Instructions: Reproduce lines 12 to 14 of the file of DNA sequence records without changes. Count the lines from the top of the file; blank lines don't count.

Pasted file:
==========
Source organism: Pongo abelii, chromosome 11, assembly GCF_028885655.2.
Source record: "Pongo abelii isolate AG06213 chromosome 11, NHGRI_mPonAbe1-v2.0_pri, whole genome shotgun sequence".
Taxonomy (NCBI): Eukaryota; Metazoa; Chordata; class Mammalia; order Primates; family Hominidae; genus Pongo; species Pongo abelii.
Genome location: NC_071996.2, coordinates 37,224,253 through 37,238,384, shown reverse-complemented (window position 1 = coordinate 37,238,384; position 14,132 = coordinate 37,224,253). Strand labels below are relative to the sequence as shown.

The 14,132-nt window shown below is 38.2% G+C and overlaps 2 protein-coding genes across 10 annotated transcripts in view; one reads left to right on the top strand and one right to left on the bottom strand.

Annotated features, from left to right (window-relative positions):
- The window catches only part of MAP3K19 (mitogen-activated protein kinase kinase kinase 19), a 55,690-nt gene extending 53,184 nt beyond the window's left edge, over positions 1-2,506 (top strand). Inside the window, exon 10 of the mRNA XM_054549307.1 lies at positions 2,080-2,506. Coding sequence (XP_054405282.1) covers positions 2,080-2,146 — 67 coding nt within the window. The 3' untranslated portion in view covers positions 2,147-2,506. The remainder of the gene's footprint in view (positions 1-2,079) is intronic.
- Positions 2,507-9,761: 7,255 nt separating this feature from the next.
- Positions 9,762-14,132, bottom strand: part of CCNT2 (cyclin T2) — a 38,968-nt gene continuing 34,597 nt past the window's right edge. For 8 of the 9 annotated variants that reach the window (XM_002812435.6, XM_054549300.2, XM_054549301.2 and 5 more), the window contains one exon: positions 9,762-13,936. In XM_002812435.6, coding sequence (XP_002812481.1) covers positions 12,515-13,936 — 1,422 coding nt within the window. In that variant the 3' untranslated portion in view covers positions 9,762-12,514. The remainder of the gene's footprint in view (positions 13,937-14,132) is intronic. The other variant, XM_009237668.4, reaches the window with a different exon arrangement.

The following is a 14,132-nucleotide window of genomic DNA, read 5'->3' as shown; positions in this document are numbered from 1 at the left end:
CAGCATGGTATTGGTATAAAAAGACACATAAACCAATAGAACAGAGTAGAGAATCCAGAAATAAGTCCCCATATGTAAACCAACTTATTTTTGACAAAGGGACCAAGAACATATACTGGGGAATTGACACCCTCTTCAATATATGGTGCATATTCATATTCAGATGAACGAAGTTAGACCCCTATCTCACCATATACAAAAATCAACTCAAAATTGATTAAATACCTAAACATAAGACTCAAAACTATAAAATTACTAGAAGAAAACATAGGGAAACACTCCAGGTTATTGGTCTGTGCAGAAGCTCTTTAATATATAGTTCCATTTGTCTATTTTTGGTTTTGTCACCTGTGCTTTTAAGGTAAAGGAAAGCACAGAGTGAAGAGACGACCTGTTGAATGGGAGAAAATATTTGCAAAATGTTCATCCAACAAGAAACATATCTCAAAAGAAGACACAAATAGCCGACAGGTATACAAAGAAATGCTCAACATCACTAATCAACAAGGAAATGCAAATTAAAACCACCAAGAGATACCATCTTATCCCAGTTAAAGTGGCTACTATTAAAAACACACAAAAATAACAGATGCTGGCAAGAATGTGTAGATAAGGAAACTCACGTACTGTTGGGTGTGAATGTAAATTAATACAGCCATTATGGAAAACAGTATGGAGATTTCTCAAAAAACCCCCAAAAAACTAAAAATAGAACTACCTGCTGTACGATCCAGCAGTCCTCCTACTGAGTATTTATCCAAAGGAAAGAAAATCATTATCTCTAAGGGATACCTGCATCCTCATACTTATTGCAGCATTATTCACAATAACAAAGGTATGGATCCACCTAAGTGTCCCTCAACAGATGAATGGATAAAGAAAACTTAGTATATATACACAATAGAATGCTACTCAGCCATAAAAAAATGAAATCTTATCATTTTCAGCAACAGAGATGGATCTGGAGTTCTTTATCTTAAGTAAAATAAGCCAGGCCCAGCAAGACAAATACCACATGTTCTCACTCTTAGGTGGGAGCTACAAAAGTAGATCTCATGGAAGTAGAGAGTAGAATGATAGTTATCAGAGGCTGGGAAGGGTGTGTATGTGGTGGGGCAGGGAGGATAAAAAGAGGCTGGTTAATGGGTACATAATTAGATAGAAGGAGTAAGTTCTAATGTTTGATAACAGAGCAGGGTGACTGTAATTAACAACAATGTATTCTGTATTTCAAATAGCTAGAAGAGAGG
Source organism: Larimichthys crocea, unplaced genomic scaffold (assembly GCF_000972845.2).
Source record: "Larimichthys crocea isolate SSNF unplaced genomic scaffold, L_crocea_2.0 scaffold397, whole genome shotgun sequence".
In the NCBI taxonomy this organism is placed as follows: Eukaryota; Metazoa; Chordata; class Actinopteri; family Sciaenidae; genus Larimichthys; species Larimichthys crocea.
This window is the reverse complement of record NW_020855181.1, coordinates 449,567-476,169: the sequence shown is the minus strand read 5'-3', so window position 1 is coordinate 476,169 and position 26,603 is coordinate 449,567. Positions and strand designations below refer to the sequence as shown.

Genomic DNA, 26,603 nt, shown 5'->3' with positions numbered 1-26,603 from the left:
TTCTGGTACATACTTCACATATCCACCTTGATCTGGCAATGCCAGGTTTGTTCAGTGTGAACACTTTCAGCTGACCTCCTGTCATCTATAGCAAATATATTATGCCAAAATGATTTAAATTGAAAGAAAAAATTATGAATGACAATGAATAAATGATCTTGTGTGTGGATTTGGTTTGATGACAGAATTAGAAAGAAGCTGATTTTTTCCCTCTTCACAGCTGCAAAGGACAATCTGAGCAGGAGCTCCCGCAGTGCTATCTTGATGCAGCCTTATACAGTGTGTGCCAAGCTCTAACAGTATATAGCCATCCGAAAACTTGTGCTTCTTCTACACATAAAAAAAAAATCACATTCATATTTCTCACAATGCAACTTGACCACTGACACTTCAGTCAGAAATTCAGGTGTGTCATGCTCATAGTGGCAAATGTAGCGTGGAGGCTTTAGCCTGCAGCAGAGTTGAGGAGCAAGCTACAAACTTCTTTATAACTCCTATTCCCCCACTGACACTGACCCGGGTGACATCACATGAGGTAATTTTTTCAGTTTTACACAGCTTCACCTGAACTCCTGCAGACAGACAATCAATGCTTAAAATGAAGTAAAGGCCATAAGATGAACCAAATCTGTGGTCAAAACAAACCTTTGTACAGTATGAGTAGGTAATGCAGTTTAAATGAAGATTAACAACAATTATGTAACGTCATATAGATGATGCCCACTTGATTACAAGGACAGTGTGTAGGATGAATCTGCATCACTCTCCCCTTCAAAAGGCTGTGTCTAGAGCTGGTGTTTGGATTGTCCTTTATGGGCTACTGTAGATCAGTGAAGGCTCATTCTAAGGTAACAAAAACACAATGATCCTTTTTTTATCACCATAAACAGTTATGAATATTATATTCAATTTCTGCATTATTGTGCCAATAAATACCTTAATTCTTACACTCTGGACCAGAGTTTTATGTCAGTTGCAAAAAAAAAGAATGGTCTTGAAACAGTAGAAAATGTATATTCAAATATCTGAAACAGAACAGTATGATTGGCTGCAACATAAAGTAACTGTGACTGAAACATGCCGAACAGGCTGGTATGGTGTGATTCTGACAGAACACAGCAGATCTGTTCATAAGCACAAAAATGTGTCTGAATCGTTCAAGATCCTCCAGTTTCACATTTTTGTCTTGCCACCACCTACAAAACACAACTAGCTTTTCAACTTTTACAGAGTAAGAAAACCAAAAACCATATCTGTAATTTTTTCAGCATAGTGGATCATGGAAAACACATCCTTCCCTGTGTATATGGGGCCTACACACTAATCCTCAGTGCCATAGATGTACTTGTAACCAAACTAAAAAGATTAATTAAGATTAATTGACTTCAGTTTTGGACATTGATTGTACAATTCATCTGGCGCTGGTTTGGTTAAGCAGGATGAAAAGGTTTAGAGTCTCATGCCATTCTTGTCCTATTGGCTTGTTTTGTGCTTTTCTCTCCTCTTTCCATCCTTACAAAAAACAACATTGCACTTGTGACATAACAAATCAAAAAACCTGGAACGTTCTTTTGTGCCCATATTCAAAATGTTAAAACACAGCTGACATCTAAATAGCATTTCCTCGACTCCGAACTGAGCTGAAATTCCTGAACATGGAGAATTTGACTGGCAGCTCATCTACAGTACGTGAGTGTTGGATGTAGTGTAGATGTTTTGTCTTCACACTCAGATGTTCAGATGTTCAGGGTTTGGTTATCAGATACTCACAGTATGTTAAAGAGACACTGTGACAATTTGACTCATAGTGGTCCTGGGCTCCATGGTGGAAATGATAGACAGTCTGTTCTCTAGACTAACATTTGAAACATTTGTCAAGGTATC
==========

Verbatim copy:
Source organism: Larimichthys crocea, unplaced genomic scaffold (assembly GCF_000972845.2).
Source record: "Larimichthys crocea isolate SSNF unplaced genomic scaffold, L_crocea_2.0 scaffold397, whole genome shotgun sequence".
In the NCBI taxonomy this organism is placed as follows: Eukaryota; Metazoa; Chordata; class Actinopteri; family Sciaenidae; genus Larimichthys; species Larimichthys crocea.